OFCCP's New Scheduling Letter and Itemized Listing Is Approved!
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This week the Department of Labor’s Office of Federal Contract Compliance Programs (OFCCP) received approval from the Office of Management and Budget (OMB) for a revised Scheduling Letter and Itemized Listing (a.k.a, a “notice of audit”) for Service and Supply covered contractors.

Those who follow the OFCCP know this development has long been in the works.  In 2011, the OFCCP first suggested revisions to the Scheduling Letter and Itemized Listing, and collected public comments on its proposal.  The contractor response was significant, and the OFCCP’s revisions were put on hold.  The OFCCP recently sought OMB approval again, this time for slightly more limited changes to the Scheduling Letter and Itemized Listing, which was granted.

Significant Changes:

  • Employment activity data must be reported by individual race and ethnicity, rather than by “minority” and “nonminority”.  (Reporting by gender is still required and unchanged.)
    • Interestingly, the OFCCP cites to “five” race and ethnic categories, rather than seven as used in the annual EEO-1 Report.  Most likely, though, the OFCCP will continue to allow contractors to report on all seven categories.
  • Compensation data must submit individualized compensation data, not aggregate data, including job title, job group and EEO-1 category.
    • The data must be as of the date of the workforce analysis in the Affirmative Action Program (AAP).  Contractors can no longer select a pay reporting date.
  • Compensation is more broadly defined, to include not only base salary or wage, but also hours worked, incentive pay, merit increases, locality pay, and overtime.
  • Data must be reported electronically, if contractors maintain it in an electronic format that is useable and readable.
  • The OFCCP incorporated changes to the veteran and disabled final rules that were published in September 2013, which changed the data collection, recordkeeping and reporting obligations under Section 503 of the Rehabilitation Act and VEVRAA (the Vietnam-Era Veterans’ Readjustment Assistance Act of 1974).
    • See our earlier posts on the new veteran and disabled rules here and here.
    • The Itemized Listing still allows contractors to submit employment activity data by either job group or job title, rather than both ways as the OFCCP requested in 2011.

Implications for Contractors

Contractors should immediately take note of these changes.  Contractors must complete an initial submission to an audit notice within thirty (30) days of receipt.  Since contractors must now report employment activity by individual race and ethnic categories at that time, companies must quickly conduct a more detailed level of analysis than may previously have been required.  And, additional compensation reports will need to be run, potentially from payroll systems separate from HRIS (human resources information systems), to provide the broadly defined “compensation” reports at the individual-employee level.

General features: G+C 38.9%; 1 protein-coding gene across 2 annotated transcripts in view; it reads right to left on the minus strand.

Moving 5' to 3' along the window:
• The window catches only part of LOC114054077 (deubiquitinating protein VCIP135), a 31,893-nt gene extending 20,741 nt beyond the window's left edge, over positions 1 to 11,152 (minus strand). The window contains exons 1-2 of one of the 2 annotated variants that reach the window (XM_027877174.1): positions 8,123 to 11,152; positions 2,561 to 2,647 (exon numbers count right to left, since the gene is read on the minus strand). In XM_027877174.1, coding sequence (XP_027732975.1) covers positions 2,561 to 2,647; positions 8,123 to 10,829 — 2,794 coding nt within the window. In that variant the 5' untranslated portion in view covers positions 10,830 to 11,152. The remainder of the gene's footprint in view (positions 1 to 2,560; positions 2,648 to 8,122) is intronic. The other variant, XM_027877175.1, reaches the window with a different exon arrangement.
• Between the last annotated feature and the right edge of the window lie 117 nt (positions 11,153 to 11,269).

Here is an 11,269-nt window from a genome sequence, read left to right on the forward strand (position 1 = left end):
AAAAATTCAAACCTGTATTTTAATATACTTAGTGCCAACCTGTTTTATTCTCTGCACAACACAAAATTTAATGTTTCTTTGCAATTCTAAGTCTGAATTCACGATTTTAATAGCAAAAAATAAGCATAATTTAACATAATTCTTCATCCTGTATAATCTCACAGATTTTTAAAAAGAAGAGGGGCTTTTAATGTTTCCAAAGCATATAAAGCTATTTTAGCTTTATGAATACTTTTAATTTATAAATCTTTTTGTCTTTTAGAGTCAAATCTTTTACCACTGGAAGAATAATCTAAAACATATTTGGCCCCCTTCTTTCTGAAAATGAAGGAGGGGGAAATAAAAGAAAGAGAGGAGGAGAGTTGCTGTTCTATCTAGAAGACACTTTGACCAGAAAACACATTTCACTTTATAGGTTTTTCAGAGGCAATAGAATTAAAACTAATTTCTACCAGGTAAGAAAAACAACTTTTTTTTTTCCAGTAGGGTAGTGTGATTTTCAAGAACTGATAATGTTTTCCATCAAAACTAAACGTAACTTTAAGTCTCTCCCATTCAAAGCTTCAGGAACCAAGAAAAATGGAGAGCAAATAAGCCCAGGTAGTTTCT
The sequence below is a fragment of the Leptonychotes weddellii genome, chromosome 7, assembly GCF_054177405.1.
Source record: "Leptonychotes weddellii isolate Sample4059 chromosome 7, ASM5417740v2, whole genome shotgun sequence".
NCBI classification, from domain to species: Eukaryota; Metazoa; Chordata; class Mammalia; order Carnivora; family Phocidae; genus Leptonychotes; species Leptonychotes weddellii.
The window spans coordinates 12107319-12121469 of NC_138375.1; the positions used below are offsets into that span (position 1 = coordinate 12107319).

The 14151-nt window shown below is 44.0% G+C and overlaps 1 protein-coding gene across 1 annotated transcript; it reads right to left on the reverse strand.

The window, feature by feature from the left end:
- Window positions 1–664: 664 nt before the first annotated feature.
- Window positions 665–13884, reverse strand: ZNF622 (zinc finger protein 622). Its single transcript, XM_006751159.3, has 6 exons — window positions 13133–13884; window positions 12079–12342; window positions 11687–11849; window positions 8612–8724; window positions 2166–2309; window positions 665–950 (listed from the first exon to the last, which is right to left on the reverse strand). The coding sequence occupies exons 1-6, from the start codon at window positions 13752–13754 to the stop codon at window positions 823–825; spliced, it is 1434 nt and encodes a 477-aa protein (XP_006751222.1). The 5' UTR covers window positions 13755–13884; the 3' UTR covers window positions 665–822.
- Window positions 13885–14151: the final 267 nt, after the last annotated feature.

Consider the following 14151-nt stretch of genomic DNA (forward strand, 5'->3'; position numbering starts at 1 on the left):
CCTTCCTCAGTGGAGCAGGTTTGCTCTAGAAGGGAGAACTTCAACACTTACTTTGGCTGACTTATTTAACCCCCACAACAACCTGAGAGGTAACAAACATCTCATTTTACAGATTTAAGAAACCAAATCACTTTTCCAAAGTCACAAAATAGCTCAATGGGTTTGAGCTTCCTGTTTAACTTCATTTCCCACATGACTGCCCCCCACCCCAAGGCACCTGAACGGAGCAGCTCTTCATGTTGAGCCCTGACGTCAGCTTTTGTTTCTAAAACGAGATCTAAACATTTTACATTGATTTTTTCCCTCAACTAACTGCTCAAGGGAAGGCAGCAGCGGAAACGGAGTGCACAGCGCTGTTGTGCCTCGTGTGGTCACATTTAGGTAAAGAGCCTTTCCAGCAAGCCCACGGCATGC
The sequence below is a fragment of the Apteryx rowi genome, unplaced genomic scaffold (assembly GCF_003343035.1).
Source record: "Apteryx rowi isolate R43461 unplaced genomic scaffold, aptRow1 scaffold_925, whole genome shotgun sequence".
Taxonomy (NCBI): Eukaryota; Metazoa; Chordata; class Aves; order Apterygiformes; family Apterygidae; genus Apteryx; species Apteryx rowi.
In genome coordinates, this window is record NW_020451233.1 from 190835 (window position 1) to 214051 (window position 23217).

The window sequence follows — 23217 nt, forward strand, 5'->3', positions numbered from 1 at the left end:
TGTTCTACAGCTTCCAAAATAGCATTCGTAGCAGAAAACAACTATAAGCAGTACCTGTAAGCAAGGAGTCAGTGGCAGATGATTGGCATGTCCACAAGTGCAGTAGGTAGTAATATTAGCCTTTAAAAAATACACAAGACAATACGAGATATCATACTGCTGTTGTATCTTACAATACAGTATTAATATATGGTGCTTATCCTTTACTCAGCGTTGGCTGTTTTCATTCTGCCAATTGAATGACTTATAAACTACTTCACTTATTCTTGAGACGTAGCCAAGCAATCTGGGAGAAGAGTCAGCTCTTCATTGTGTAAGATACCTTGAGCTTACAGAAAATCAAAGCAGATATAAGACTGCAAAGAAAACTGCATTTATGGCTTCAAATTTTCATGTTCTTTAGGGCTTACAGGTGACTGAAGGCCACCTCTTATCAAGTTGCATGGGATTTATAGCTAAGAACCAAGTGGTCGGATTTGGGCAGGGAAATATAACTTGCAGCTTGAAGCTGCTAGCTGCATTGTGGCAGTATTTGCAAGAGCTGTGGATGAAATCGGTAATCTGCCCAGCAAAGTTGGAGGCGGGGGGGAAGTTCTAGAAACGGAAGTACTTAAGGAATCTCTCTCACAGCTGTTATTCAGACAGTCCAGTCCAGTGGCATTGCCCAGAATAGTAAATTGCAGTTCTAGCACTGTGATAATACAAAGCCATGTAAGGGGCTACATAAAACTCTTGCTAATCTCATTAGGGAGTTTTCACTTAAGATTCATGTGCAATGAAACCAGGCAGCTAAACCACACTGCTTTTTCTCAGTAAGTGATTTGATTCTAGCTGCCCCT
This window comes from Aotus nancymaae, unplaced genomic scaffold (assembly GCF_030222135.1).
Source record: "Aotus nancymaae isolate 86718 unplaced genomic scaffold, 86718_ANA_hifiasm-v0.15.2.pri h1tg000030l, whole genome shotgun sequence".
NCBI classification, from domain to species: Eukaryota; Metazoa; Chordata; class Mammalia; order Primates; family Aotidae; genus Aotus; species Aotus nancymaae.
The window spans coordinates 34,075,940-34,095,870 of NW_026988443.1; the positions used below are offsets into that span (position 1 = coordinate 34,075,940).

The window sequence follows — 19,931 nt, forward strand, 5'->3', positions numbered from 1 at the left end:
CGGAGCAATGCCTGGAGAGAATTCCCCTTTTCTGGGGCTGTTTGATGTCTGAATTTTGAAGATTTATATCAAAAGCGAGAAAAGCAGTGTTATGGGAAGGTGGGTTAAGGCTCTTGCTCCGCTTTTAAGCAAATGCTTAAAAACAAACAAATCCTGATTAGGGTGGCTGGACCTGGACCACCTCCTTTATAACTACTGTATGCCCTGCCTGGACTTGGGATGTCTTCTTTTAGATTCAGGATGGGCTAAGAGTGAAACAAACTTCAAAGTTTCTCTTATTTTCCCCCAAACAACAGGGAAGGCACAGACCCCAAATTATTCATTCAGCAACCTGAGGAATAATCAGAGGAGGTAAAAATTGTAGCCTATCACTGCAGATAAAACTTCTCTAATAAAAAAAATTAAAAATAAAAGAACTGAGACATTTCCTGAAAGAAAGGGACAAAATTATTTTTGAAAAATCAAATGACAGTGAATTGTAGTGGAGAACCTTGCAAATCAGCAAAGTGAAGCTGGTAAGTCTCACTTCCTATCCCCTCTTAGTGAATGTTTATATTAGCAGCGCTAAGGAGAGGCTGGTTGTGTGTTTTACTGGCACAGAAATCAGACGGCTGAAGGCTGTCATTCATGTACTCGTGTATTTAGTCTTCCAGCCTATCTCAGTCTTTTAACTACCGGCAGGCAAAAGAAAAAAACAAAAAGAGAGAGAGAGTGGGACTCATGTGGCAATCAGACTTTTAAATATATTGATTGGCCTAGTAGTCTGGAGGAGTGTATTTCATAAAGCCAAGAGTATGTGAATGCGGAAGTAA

The most troubling aspect of the revised Itemized Listing is that it will increase the cost, scope and risk associated with an OFCCP’s investigation.  Currently, many OFCCP offices analyze the aggregate pay data and will proceed to individualized questions only if the summary data reflects potential disparities.  By requiring individualized pay data at the outset, the OFCCP will be able to simultaneously analyze pay by EEO-1 category, job group, SSEG (Similarly Situated Employee Grouping), and job title. As those in the OFCCP field know well, compensation audits are already becoming increasingly prolonged and complex.  This new approach will only contribute to the cost, burden, risk and difficulty of OFCCP audits for contractors.  Employers should view very skeptically the OFCCP’s claim that the new letter “provides contractors with more flexibility” and “contribute[s] to faster and more efficient compliance evaluations.”

The OFCCP’s requirement of individualized compensation data also seems strangely at odds with its recent proposed rule that would require a summary “Equal Pay Report” annually from contractors.  Through the Equal Pay Report, the OFCCP proposes to collect the same type of aggregated pay information it no longer deems useful or adequate in audit.  Our firm already raised concerns about the Equal Pay Report in an earlier post.

The OFCCP has published the new Scheduling Letter and Itemized Listing.  It plans to begin using the new documents after October 15, 2014.

If your organization receives a Scheduling Letter from the OFCCP, it is more important than ever to immediately engage legal counsel to prepare a defense.  The thirty-day response period will seem all the shorter with these new requirements, while the initial submission is even more critical.  Our experienced OFCCP audit team deals with OFCCP directors and compliance officers daily, so contact us for a consultation today.


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